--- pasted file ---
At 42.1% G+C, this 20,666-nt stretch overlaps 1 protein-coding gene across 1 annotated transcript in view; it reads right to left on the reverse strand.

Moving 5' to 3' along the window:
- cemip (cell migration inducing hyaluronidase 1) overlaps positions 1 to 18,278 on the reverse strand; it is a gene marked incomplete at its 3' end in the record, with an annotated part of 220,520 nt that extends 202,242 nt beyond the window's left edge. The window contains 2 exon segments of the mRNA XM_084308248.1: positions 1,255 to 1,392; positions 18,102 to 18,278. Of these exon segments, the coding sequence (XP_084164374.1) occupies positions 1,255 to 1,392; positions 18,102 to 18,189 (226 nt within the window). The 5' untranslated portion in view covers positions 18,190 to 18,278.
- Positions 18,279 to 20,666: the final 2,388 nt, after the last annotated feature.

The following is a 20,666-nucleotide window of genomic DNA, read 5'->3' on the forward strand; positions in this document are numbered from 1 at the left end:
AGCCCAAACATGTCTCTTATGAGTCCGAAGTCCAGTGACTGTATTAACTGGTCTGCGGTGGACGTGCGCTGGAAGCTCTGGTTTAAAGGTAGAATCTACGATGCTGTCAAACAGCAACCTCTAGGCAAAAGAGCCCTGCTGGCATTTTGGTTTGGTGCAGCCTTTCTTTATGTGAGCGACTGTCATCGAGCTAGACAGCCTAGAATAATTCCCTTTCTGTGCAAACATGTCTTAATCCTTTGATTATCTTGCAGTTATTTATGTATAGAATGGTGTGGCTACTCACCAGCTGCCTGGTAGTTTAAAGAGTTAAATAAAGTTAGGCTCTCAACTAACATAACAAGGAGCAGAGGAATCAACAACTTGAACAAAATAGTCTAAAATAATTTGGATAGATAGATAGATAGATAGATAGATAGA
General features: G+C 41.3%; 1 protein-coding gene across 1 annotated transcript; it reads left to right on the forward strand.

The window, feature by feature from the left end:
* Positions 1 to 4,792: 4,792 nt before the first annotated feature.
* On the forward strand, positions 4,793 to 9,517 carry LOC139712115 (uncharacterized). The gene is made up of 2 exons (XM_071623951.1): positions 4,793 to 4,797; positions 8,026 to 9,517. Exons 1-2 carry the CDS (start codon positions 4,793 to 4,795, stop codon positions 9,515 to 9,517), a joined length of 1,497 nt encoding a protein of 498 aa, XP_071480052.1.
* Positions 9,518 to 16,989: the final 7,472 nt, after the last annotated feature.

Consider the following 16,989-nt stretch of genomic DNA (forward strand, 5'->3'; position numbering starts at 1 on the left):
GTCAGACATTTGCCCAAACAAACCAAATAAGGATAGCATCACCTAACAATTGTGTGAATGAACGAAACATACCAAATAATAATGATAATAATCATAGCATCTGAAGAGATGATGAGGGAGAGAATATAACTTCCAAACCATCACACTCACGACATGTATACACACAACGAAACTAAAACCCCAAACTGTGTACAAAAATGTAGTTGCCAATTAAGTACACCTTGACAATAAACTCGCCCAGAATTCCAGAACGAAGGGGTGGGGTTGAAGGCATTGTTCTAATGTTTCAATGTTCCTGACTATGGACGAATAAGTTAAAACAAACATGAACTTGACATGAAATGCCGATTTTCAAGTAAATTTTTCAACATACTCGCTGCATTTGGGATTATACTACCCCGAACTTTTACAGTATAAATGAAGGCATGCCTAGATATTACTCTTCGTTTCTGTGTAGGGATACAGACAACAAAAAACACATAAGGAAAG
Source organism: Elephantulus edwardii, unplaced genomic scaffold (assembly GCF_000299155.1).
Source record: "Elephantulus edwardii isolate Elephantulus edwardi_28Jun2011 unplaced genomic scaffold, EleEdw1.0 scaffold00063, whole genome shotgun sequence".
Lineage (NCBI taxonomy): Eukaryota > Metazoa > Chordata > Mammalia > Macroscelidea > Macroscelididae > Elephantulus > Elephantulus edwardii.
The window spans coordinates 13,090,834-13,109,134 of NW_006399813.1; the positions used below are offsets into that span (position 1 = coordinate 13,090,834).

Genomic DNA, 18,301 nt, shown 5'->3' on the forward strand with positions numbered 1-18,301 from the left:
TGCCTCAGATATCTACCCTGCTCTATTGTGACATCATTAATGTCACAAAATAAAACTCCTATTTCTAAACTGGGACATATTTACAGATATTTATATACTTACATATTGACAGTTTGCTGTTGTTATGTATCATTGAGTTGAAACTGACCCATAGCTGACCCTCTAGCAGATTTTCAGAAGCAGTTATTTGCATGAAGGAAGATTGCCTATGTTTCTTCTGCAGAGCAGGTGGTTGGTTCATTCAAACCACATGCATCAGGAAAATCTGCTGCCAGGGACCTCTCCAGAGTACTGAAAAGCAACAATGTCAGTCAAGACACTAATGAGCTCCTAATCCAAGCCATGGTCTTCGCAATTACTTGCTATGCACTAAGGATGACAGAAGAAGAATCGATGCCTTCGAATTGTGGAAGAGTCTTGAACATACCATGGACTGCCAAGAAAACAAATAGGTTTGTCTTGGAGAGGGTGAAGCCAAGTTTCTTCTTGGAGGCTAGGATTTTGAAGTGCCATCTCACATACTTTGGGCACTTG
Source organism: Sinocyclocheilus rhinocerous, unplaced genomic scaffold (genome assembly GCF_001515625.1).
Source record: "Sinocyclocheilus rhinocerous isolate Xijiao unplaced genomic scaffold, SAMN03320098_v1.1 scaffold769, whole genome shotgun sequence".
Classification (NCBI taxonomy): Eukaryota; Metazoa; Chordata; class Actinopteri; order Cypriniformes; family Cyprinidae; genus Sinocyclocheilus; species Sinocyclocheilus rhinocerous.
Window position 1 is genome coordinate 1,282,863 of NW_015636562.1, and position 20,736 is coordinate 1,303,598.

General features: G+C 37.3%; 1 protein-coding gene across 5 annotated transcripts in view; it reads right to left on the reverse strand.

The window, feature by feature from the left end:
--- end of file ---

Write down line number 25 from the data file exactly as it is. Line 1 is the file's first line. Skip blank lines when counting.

The window, feature by feature from the left end: